Number of New Hampshire bankruptcy filings continues at ‘stunning’ lows

June’s 81 is lowest number for the month since 1988

Bankruptcy DefinitionfaceBankruptcy filings in New Hampshire have sunk to three-decade lows for the last three months, coinciding with the highest unemployment rate since the Great Depression.

“The numbers are stunning,” said Malcolm P. Blackwood, a Manchester bankruptcy attorney. He said that bankruptcy numbers were already “at historic lows before this crisis.”

There only 81 bankruptcy filings in June, four more than in May, and the third double-digit filing in a row – something we haven’t seen since the late 1980s, save for three months following October 2005 when the law was changed to make it harder to file for protection.

The June number was a 42% decline from June 2019 and a far cry from the 443 filed at the same time during the last recession. It’s the lowest number filed in any June since 1988.

This decrease brings the monthly average down to 107 at the mid-year, nearly 28% below last year’s monthly average of 148.

So what is going on?

Blackwood thinks because of the pandemic “everyone is flush with cash.”

Those who were hanging on before, such as part-time workers, can now collect enhanced unemployment benefits –“making more money than they have seen in their lives,” said Blackwood – and since they go out less they have less opportunity to spend it.

Businesses are also being propped up by programs such as the Paycheck Protection Program.

“We throw all this money out there, and we are not just flattening the curve of the virus, we are definitely flattening the curve of economic calamity.  We are running on free money,” said Blackwood.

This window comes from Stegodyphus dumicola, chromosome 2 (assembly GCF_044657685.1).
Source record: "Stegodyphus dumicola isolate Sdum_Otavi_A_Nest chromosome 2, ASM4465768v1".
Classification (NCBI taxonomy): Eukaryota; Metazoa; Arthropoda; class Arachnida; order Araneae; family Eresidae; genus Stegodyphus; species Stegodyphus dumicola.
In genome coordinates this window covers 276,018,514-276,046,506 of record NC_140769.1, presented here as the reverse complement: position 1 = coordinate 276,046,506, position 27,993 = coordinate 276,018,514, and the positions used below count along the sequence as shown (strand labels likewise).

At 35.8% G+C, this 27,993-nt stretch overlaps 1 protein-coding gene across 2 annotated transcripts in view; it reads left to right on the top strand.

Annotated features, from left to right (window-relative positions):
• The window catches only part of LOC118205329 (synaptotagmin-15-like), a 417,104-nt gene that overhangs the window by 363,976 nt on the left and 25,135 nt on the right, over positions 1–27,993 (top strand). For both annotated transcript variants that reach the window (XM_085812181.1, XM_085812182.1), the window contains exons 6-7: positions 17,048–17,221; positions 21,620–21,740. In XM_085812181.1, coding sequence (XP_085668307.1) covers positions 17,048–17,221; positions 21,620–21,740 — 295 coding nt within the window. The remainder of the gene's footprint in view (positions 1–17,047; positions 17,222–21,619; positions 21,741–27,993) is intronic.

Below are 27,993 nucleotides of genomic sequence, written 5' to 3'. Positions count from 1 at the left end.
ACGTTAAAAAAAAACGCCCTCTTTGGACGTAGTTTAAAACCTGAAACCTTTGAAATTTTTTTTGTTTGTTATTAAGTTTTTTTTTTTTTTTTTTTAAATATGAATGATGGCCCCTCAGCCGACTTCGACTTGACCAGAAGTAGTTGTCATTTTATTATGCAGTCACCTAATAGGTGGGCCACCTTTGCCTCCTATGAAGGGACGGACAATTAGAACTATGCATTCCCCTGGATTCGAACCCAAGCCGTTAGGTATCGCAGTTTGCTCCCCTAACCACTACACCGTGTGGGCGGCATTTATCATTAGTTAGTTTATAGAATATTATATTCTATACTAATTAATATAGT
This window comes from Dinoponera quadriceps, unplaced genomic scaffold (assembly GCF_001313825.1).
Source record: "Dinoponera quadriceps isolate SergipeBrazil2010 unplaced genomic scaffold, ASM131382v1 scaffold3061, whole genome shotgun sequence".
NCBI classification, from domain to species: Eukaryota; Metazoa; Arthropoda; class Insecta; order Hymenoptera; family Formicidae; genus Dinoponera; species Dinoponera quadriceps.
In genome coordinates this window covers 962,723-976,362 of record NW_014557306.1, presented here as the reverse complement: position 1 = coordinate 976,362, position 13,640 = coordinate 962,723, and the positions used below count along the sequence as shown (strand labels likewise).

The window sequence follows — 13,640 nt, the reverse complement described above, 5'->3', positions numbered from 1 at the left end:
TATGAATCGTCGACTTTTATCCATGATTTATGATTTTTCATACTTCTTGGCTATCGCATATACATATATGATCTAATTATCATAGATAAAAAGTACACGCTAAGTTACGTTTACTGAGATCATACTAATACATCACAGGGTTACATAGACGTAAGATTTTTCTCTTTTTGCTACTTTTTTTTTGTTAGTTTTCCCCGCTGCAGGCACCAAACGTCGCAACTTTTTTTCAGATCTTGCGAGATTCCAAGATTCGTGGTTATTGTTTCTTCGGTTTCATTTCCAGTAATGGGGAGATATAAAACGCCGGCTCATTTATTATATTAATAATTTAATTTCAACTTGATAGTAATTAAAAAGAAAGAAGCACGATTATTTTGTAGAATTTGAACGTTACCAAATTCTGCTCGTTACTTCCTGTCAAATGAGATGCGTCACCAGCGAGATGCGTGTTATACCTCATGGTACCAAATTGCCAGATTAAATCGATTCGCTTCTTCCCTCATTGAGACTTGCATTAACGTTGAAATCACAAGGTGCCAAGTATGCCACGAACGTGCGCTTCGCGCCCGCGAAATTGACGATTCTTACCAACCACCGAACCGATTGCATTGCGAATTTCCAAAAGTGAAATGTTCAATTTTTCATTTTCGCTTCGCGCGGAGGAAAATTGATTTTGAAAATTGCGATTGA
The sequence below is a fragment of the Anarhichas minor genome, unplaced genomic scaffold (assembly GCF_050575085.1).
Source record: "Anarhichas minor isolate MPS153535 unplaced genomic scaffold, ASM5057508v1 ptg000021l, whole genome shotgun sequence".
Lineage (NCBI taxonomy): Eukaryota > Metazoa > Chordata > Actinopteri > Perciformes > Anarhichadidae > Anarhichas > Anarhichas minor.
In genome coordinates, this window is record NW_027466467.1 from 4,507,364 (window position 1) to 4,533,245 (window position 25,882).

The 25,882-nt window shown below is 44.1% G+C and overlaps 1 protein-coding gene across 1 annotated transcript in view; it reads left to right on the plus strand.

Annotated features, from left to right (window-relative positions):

Similarly, the moratorium on foreclosures means that “people are not being squeezed, are not being pushed into filing for a long period.”

But now that much of the economic support may be ending, Blackwood expects a surge in bankruptcies.

He said he expects a lag of three to six months, but bankruptcies should start to go up – business-related debt first and then consumer debt.

Several national businesses have filed for bankruptcy since the pandemic began, including retailers JC Penney, Neiman Marcus and J. Crew and other companies like Hertz and the Chuck E Cheese family restaurant chain and several major oil and gas producers.

In June there were two bankruptcy filings involving business-related debt in New Hampshire, compared to three in May. One was filed as an individual.

The other was by Strikes and Gutters Ups and Downs LLC, dba CPR Cell Phone Repair, Bedford, which filed June 15, under Chapter 7. It reported assets of $13,615 and liabilities of $208,811.

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